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Getting less sleep may equal more colds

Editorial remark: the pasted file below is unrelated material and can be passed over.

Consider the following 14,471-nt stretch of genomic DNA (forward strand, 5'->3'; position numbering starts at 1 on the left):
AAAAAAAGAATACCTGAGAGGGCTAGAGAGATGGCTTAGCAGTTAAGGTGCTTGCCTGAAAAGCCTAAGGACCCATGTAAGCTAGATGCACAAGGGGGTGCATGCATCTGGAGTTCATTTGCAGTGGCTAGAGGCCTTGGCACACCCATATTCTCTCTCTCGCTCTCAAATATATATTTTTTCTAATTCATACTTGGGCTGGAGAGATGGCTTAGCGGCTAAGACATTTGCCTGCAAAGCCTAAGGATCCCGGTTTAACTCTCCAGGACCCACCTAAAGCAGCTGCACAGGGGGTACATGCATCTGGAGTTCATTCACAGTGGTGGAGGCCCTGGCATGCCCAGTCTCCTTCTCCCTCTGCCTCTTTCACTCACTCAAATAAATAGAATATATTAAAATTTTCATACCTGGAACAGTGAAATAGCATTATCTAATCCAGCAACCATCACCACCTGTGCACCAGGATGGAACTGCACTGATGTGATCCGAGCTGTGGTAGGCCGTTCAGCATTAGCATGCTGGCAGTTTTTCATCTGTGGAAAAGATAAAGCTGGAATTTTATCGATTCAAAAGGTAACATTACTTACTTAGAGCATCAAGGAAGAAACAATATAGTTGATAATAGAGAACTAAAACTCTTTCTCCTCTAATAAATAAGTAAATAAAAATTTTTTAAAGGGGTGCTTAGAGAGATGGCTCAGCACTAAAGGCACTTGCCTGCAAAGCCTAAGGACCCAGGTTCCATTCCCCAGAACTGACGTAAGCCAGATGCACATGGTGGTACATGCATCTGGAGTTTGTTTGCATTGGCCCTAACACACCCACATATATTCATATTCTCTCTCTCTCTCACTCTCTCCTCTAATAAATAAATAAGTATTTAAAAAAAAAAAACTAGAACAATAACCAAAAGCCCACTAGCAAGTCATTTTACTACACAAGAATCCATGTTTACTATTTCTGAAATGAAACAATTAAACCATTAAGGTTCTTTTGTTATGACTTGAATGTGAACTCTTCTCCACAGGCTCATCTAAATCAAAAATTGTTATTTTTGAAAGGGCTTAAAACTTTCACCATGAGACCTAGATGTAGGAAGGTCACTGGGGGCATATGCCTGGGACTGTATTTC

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New research finds that those who slept less than 7 hours per night were more likely to contract a cold than those who slept 8 hours or more. The average American adult gets 2 colds per year and children can catch as many as 10. Frequent hand-washing is the best way to prevent the spread of cold viruses, but a new study suggests that more sleep could help keep you healthy as well. Researchers at Carnegie Mellon University studied the sleep habits of more than 150 young and middle-aged adults. Then they deliberately exposed the volunteers to the common cold virus. Results showed that people who slept less than seven hours per night were three times more likely to develop a cold as those who slept eight hours or more. Feeling well-rested didn't matter; it was the amount of time the participants slept each night that was the key. Poor sleepers who spent lots of time in bed awake were more than five times as likely to catch a cold as those who fell asleep right away. Research shows that good sleeping habits help support a healthy immune system, which keeps colds and other illnesses away.

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